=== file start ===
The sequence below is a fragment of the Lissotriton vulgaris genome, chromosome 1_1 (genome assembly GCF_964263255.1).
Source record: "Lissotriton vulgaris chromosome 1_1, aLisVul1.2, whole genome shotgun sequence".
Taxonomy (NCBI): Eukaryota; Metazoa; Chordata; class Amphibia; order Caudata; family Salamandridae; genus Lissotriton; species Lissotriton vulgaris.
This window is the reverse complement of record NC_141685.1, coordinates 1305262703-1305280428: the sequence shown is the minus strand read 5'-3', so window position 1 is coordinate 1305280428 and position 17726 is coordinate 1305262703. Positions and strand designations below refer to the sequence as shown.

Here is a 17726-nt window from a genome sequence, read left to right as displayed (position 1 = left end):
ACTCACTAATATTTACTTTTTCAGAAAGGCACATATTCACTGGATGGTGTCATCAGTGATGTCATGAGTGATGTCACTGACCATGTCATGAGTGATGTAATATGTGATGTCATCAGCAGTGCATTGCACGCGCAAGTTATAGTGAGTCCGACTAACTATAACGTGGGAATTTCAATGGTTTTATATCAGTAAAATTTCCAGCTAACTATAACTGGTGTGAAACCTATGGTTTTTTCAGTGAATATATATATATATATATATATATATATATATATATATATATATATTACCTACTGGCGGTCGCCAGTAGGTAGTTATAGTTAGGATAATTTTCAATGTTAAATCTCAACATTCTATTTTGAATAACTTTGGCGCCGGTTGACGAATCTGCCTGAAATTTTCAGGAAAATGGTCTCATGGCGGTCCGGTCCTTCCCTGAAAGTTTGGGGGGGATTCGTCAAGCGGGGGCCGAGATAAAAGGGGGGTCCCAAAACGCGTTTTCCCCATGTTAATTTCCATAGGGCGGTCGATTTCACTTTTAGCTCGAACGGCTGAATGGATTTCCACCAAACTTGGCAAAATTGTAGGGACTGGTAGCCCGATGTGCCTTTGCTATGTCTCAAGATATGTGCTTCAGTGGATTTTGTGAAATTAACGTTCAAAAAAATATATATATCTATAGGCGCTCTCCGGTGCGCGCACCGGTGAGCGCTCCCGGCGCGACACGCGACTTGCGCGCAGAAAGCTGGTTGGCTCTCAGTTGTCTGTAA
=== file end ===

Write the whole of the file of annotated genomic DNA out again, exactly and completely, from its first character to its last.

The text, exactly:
The sequence below is a fragment of the Lissotriton vulgaris genome, chromosome 1_1 (genome assembly GCF_964263255.1).
Source record: "Lissotriton vulgaris chromosome 1_1, aLisVul1.2, whole genome shotgun sequence".
Taxonomy (NCBI): Eukaryota; Metazoa; Chordata; class Amphibia; order Caudata; family Salamandridae; genus Lissotriton; species Lissotriton vulgaris.
This window is the reverse complement of record NC_141685.1, coordinates 1305262703-1305280428: the sequence shown is the minus strand read 5'-3', so window position 1 is coordinate 1305280428 and position 17726 is coordinate 1305262703. Positions and strand designations below refer to the sequence as shown.

Here is a 17726-nt window from a genome sequence, read left to right as displayed (position 1 = left end):
ACTCACTAATATTTACTTTTTCAGAAAGGCACATATTCACTGGATGGTGTCATCAGTGATGTCATGAGTGATGTCACTGACCATGTCATGAGTGATGTAATATGTGATGTCATCAGCAGTGCATTGCACGCGCAAGTTATAGTGAGTCCGACTAACTATAACGTGGGAATTTCAATGGTTTTATATCAGTAAAATTTCCAGCTAACTATAACTGGTGTGAAACCTATGGTTTTTTCAGTGAATATATATATATATATATATATATATATATATATATATATATATATTACCTACTGGCGGTCGCCAGTAGGTAGTTATAGTTAGGATAATTTTCAATGTTAAATCTCAACATTCTATTTTGAATAACTTTGGCGCCGGTTGACGAATCTGCCTGAAATTTTCAGGAAAATGGTCTCATGGCGGTCCGGTCCTTCCCTGAAAGTTTGGGGGGGATTCGTCAAGCGGGGGCCGAGATAAAAGGGGGGTCCCAAAACGCGTTTTCCCCATGTTAATTTCCATAGGGCGGTCGATTTCACTTTTAGCTCGAACGGCTGAATGGATTTCCACCAAACTTGGCAAAATTGTAGGGACTGGTAGCCCGATGTGCCTTTGCTATGTCTCAAGATATGTGCTTCAGTGGATTTTGTGAAATTAACGTTCAAAAAAATATATATATCTATAGGCGCTCTCCGGTGCGCGCACCGGTGAGCGCTCCCGGCGCGACACGCGACTTGCGCGCAGAAAGCTGGTTGGCTCTCAGTTGTCTGTAA